Reason for killings may never be known

The question that was on many people's lips Friday as the horror of the Aurora, Colo., midnight theater shootings took hold was a simple one-word one: "Why?"

The answer is: We may never really know.

We know what happened and when. About 30 minutes into the midnight showing of the newest Batman movie, "The Dark Knight Rises," a gunman clad in a gas mask and armor tossed tear gas into a crowded theater and then opened fire with guns. Reports have said that 12 to 14 people were killed in the hail of bullets and more than four dozen others, the youngest a 4-month-old baby, were injured.

Authorities seem certain they know who. On Friday, they arrested James Holmes, 24, who had bought the weapons that law enforcement said was used in this murders over the past couple of weeks. As of Friday night, attempts by authorities to enter Holmes' apartment were being thwarted as they tried to determine how to get around an elaborate set of booby traps they found at the residence.

For some reason, a man from San Diego described as smart, high-achieving and shy who had been studying for a doctorate in neuroscience at the University of Colorado-Denver decided to withdraw from that program and, according to New York City Police Commissioner Ray Kelly, who said he had been briefed on the matter, began painting his hair red and calling himself "The Joker," after Batman's green-haired, murderous arch-nemesis, before turning into a mass murderer. Whether Holmes is proven to be the killer in this case is for the judicial system to determine.

But there was a gunman, and why this thug committed these despicable acts may never be known. There are any number of reasons frustrations, fears and insecurities can manifest themselves in violent fashion. But what is clear is that the individual who did this foul act meticulously planned out the details and tried to hurt even more innocent people by booby-trapping the apartment. Regardless of the murderer's reason for committing these heinous, inexcusable crimes, he deserves the death penalty. That won't breathe life into any of his victims, but this is such a cowardly, premediated, purely evil act that this murderer has forfeited his right to live.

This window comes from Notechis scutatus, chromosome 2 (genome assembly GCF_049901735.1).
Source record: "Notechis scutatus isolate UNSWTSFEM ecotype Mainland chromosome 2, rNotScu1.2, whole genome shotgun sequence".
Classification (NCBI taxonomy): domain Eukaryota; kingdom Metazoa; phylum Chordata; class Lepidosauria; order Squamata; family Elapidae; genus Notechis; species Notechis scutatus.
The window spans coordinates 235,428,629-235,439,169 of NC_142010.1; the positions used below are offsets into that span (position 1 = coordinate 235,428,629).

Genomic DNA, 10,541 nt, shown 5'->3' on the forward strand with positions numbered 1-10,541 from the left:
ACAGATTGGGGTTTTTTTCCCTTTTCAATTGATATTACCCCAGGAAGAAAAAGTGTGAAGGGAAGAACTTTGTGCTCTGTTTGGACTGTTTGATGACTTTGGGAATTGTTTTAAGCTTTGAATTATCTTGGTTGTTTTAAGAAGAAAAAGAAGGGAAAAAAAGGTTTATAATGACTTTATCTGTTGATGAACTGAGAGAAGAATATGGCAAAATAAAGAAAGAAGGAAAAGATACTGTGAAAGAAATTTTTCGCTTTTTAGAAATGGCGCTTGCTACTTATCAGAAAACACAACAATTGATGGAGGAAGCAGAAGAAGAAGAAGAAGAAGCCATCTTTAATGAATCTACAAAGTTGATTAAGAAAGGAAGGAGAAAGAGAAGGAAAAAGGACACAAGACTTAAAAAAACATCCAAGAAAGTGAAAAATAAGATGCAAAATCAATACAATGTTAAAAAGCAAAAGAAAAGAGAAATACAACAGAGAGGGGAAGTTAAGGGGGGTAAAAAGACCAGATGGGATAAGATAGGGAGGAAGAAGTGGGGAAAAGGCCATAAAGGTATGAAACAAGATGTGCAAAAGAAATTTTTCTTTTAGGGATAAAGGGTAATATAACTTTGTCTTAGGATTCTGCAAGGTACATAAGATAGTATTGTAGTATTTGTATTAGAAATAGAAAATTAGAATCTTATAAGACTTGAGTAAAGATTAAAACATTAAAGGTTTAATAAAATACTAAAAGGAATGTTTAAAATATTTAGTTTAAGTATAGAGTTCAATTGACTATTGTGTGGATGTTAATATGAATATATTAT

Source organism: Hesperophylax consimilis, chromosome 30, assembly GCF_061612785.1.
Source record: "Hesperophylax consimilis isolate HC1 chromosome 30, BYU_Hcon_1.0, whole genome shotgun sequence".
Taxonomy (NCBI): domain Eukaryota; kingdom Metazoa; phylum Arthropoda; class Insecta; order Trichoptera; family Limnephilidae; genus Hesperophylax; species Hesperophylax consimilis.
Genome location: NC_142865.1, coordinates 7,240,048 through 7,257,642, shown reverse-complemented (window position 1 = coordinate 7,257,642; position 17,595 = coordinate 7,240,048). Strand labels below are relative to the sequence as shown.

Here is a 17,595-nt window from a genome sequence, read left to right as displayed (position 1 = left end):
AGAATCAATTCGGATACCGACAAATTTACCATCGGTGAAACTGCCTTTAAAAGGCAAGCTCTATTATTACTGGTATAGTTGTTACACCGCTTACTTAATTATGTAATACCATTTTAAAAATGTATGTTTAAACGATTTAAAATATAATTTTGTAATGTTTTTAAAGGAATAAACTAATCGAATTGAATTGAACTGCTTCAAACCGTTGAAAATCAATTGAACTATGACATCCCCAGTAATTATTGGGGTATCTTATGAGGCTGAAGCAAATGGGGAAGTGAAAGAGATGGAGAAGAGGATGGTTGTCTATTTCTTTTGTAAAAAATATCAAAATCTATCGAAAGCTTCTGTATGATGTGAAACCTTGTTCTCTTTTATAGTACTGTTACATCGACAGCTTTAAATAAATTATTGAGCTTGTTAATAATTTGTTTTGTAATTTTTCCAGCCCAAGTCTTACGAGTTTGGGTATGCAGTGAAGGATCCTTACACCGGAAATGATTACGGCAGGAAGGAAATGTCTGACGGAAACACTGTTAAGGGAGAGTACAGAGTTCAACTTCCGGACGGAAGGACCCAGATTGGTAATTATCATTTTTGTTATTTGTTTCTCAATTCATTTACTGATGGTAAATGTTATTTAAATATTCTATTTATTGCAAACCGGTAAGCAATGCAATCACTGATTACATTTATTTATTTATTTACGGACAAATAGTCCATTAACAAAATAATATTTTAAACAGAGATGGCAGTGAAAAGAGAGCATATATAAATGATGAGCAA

There will, of course, be attempts by factions to argue their various positions that, for instance, tighter gun controls are needed to stop violence, that looser gun controls are needed so that victims can shoot back, that violence depicted on movie screens and TVs and in video games and comic books leads to violence in real life, and others.

But what it all boils down to is this: If an individual is intent on committing a violent crime, he or she will find a way to rationalize a reason for doing it. That criminal alone is responsible for what he or she did, and that criminal is the one who should pay the price for the crime.


agirl_25 3 years, 4 months ago

I think a lot of times the main reason people go on these sprees is to make a name for themselves but I wonder sometimes how many of us can remember some of the worst ones of recent times. Anders Behring Breivik killed 77 in Norway in twin attacks. He set bombs to go off in the city and then went to a youth camp and shot at people at random. He admitted his crime and also to his hatred of Muslims, altho I don't believe the youths he shot were Muslim youth. An Asian student, Seung Hui Cho, killed 23 and himself on the campus of Virginia Tech. Sad, very sad...100 dead and we cannot remember the murderer's names and yet another nut has killed another dozen and I don't even know his name or the circumstances of his crime. Has this become so commonplace and have we become so conditioned that it seems like an everyday occurrance now? My heart hurts so badly for the families for the hundreds of families who have been touched by all these tragedies and each blog I have read had gun control as the answer but even in the countries where shootings occurred and they had some of the very strictest gun control laws, it was not the answer. Yes, the criminal should pay the price but we have become a nation so soft on crime and afraid to hurt the feelings of the criminal and I think Mr. Holmes is going to spend his time rollng his eyes and making strange faces and enjoy his celebrity status. The only good thing to come out of it is the fact that the law says he can in no way profit from his crime.


QUIK 3 years, 3 months ago

The writer is right that we may never know the reason why such a crime was committed. Yet if I think about much lesser crimes that we can see some of the underlining ideas of cause and effect, such as speeding, fights, rapes and robberies. The softening of our views on violence, discord, manners and the rapid news outlets on crimes, may assist us to care less for others. I believe while we may never know the true answers for hate or revenge, we do know that any form of love, compassion, forgiveness and tolerance can't hurt.

Tony Wright


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